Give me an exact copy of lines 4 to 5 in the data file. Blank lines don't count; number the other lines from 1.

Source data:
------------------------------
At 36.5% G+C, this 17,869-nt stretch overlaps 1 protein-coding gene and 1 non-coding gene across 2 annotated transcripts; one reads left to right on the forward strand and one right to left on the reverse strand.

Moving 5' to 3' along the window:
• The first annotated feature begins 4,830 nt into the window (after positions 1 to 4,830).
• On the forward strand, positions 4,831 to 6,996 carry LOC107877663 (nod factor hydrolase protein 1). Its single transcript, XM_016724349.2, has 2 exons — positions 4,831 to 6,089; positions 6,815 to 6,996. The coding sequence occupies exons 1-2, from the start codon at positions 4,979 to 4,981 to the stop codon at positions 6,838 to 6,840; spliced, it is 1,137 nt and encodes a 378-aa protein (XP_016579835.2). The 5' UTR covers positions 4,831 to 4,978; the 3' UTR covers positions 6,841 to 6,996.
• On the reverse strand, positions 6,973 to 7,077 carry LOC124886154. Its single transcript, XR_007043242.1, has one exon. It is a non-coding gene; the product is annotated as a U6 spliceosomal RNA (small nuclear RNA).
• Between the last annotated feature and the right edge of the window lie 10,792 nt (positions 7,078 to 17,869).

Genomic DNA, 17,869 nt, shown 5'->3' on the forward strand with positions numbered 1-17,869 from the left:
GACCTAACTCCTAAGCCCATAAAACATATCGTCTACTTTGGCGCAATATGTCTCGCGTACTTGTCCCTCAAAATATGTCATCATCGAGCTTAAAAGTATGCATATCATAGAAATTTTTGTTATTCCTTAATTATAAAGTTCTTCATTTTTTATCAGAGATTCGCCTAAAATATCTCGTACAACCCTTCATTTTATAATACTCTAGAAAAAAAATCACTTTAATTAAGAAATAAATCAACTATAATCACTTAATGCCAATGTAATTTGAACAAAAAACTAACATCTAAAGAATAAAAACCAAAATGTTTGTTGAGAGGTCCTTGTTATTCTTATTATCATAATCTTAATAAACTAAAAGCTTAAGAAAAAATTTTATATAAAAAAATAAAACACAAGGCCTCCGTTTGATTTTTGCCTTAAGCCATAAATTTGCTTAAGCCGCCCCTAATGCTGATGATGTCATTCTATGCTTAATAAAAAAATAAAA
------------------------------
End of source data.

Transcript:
• On the forward strand, positions 4,831 to 6,996 carry LOC107877663 (nod factor hydrolase protein 1). Its single transcript, XM_016724349.2, has 2 exons — positions 4,831 to 6,089; positions 6,815 to 6,996. The coding sequence occupies exons 1-2, from the start codon at positions 4,979 to 4,981 to the stop codon at positions 6,838 to 6,840; spliced, it is 1,137 nt and encodes a 378-aa protein (XP_016579835.2). The 5' UTR covers positions 4,831 to 4,978; the 3' UTR covers positions 6,841 to 6,996.
• On the reverse strand, positions 6,973 to 7,077 carry LOC124886154. Its single transcript, XR_007043242.1, has one exon. It is a non-coding gene; the product is annotated as a U6 spliceosomal RNA (small nuclear RNA).